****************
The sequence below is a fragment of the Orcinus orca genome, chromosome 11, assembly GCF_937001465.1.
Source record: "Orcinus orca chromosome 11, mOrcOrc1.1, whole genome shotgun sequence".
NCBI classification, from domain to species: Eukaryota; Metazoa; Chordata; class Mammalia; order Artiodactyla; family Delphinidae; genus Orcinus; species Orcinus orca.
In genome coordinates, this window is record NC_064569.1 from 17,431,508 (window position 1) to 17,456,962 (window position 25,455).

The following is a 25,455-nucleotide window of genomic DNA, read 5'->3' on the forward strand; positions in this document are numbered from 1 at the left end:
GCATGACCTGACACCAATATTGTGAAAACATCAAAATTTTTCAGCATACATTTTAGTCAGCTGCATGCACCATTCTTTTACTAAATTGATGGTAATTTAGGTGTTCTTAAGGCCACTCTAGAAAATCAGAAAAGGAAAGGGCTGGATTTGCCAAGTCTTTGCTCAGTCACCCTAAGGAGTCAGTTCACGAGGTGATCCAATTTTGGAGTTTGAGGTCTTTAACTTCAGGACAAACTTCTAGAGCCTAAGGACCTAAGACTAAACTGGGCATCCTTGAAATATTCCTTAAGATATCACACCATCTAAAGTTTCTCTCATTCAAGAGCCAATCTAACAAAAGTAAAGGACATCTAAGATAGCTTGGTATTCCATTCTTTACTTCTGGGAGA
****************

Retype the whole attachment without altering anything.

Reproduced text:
The sequence below is a fragment of the Orcinus orca genome, chromosome 11, assembly GCF_937001465.1.
Source record: "Orcinus orca chromosome 11, mOrcOrc1.1, whole genome shotgun sequence".
NCBI classification, from domain to species: Eukaryota; Metazoa; Chordata; class Mammalia; order Artiodactyla; family Delphinidae; genus Orcinus; species Orcinus orca.
In genome coordinates, this window is record NC_064569.1 from 17,431,508 (window position 1) to 17,456,962 (window position 25,455).

The following is a 25,455-nucleotide window of genomic DNA, read 5'->3' on the forward strand; positions in this document are numbered from 1 at the left end:
GCATGACCTGACACCAATATTGTGAAAACATCAAAATTTTTCAGCATACATTTTAGTCAGCTGCATGCACCATTCTTTTACTAAATTGATGGTAATTTAGGTGTTCTTAAGGCCACTCTAGAAAATCAGAAAAGGAAAGGGCTGGATTTGCCAAGTCTTTGCTCAGTCACCCTAAGGAGTCAGTTCACGAGGTGATCCAATTTTGGAGTTTGAGGTCTTTAACTTCAGGACAAACTTCTAGAGCCTAAGGACCTAAGACTAAACTGGGCATCCTTGAAATATTCCTTAAGATATCACACCATCTAAAGTTTCTCTCATTCAAGAGCCAATCTAACAAAAGTAAAGGACATCTAAGATAGCTTGGTATTCCATTCTTTACTTCTGGGAGA